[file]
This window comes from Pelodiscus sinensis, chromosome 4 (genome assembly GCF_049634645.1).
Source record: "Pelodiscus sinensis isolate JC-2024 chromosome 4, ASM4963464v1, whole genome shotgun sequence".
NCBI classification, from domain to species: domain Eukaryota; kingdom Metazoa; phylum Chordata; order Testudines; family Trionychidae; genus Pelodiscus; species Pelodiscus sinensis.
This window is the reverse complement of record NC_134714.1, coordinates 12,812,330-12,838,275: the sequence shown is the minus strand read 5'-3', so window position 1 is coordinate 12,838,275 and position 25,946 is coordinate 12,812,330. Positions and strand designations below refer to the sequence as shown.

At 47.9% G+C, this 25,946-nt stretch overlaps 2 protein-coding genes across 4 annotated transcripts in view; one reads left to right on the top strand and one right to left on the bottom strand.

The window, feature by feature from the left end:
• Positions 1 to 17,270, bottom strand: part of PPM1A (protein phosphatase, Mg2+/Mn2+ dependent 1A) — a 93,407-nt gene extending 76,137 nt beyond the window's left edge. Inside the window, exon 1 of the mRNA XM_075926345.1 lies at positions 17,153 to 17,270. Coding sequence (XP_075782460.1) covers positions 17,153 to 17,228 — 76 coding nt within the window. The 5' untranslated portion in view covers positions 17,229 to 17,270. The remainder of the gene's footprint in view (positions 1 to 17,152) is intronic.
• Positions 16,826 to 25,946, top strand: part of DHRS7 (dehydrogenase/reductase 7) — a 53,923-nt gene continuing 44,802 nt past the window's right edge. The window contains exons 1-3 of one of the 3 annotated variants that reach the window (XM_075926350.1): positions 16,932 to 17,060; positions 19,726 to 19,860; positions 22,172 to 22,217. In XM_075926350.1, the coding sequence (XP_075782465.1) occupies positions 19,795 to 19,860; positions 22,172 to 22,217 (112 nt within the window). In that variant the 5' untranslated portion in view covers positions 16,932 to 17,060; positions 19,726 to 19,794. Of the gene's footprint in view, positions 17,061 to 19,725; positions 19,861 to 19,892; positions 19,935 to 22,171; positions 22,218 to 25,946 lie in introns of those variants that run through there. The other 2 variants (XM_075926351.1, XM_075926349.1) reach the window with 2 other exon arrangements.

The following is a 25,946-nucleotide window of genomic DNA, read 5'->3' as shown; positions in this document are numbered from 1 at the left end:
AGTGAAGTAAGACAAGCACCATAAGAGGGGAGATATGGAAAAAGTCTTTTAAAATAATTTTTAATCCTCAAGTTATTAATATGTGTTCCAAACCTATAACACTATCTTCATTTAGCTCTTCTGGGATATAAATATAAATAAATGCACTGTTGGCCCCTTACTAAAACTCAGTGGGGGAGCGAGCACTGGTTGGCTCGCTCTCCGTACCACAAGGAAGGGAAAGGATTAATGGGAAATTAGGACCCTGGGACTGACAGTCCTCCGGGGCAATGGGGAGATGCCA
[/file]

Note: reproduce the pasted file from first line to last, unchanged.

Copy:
This window comes from Pelodiscus sinensis, chromosome 4 (genome assembly GCF_049634645.1).
Source record: "Pelodiscus sinensis isolate JC-2024 chromosome 4, ASM4963464v1, whole genome shotgun sequence".
NCBI classification, from domain to species: domain Eukaryota; kingdom Metazoa; phylum Chordata; order Testudines; family Trionychidae; genus Pelodiscus; species Pelodiscus sinensis.
This window is the reverse complement of record NC_134714.1, coordinates 12,812,330-12,838,275: the sequence shown is the minus strand read 5'-3', so window position 1 is coordinate 12,838,275 and position 25,946 is coordinate 12,812,330. Positions and strand designations below refer to the sequence as shown.

At 47.9% G+C, this 25,946-nt stretch overlaps 2 protein-coding genes across 4 annotated transcripts in view; one reads left to right on the top strand and one right to left on the bottom strand.

The window, feature by feature from the left end:
• Positions 1 to 17,270, bottom strand: part of PPM1A (protein phosphatase, Mg2+/Mn2+ dependent 1A) — a 93,407-nt gene extending 76,137 nt beyond the window's left edge. Inside the window, exon 1 of the mRNA XM_075926345.1 lies at positions 17,153 to 17,270. Coding sequence (XP_075782460.1) covers positions 17,153 to 17,228 — 76 coding nt within the window. The 5' untranslated portion in view covers positions 17,229 to 17,270. The remainder of the gene's footprint in view (positions 1 to 17,152) is intronic.
• Positions 16,826 to 25,946, top strand: part of DHRS7 (dehydrogenase/reductase 7) — a 53,923-nt gene continuing 44,802 nt past the window's right edge. The window contains exons 1-3 of one of the 3 annotated variants that reach the window (XM_075926350.1): positions 16,932 to 17,060; positions 19,726 to 19,860; positions 22,172 to 22,217. In XM_075926350.1, the coding sequence (XP_075782465.1) occupies positions 19,795 to 19,860; positions 22,172 to 22,217 (112 nt within the window). In that variant the 5' untranslated portion in view covers positions 16,932 to 17,060; positions 19,726 to 19,794. Of the gene's footprint in view, positions 17,061 to 19,725; positions 19,861 to 19,892; positions 19,935 to 22,171; positions 22,218 to 25,946 lie in introns of those variants that run through there. The other 2 variants (XM_075926351.1, XM_075926349.1) reach the window with 2 other exon arrangements.

The following is a 25,946-nucleotide window of genomic DNA, read 5'->3' as shown; positions in this document are numbered from 1 at the left end:
AGTGAAGTAAGACAAGCACCATAAGAGGGGAGATATGGAAAAAGTCTTTTAAAATAATTTTTAATCCTCAAGTTATTAATATGTGTTCCAAACCTATAACACTATCTTCATTTAGCTCTTCTGGGATATAAATATAAATAAATGCACTGTTGGCCCCTTACTAAAACTCAGTGGGGGAGCGAGCACTGGTTGGCTCGCTCTCCGTACCACAAGGAAGGGAAAGGATTAATGGGAAATTAGGACCCTGGGACTGACAGTCCTCCGGGGCAATGGGGAGATGCCA